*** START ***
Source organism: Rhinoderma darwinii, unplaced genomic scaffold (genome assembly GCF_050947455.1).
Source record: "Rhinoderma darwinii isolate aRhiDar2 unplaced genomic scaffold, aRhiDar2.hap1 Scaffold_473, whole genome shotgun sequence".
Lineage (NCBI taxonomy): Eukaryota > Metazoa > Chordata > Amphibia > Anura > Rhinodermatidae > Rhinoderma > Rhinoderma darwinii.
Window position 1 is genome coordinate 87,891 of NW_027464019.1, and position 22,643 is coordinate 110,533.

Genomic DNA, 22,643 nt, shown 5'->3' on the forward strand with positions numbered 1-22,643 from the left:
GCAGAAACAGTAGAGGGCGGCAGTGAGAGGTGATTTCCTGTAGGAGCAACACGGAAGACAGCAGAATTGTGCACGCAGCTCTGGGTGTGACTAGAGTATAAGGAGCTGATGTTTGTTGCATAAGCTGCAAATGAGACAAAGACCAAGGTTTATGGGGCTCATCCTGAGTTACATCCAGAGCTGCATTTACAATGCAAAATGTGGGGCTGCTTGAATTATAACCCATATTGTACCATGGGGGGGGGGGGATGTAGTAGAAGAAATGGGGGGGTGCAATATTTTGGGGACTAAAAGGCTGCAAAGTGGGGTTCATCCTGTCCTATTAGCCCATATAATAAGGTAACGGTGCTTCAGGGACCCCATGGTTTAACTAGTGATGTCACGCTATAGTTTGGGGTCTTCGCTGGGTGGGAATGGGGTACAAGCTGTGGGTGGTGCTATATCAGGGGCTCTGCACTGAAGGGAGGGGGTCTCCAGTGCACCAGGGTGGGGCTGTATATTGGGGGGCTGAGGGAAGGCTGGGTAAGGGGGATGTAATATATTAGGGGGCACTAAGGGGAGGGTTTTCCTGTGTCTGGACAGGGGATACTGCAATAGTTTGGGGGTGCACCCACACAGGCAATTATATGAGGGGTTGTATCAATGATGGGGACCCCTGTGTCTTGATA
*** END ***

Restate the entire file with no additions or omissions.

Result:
Source organism: Rhinoderma darwinii, unplaced genomic scaffold (genome assembly GCF_050947455.1).
Source record: "Rhinoderma darwinii isolate aRhiDar2 unplaced genomic scaffold, aRhiDar2.hap1 Scaffold_473, whole genome shotgun sequence".
Lineage (NCBI taxonomy): Eukaryota > Metazoa > Chordata > Amphibia > Anura > Rhinodermatidae > Rhinoderma > Rhinoderma darwinii.
Window position 1 is genome coordinate 87,891 of NW_027464019.1, and position 22,643 is coordinate 110,533.

Genomic DNA, 22,643 nt, shown 5'->3' on the forward strand with positions numbered 1-22,643 from the left:
GCAGAAACAGTAGAGGGCGGCAGTGAGAGGTGATTTCCTGTAGGAGCAACACGGAAGACAGCAGAATTGTGCACGCAGCTCTGGGTGTGACTAGAGTATAAGGAGCTGATGTTTGTTGCATAAGCTGCAAATGAGACAAAGACCAAGGTTTATGGGGCTCATCCTGAGTTACATCCAGAGCTGCATTTACAATGCAAAATGTGGGGCTGCTTGAATTATAACCCATATTGTACCATGGGGGGGGGGGGATGTAGTAGAAGAAATGGGGGGGTGCAATATTTTGGGGACTAAAAGGCTGCAAAGTGGGGTTCATCCTGTCCTATTAGCCCATATAATAAGGTAACGGTGCTTCAGGGACCCCATGGTTTAACTAGTGATGTCACGCTATAGTTTGGGGTCTTCGCTGGGTGGGAATGGGGTACAAGCTGTGGGTGGTGCTATATCAGGGGCTCTGCACTGAAGGGAGGGGGTCTCCAGTGCACCAGGGTGGGGCTGTATATTGGGGGGCTGAGGGAAGGCTGGGTAAGGGGGATGTAATATATTAGGGGGCACTAAGGGGAGGGTTTTCCTGTGTCTGGACAGGGGATACTGCAATAGTTTGGGGGTGCACCCACACAGGCAATTATATGAGGGGTTGTATCAATGATGGGGACCCCTGTGTCTTGATA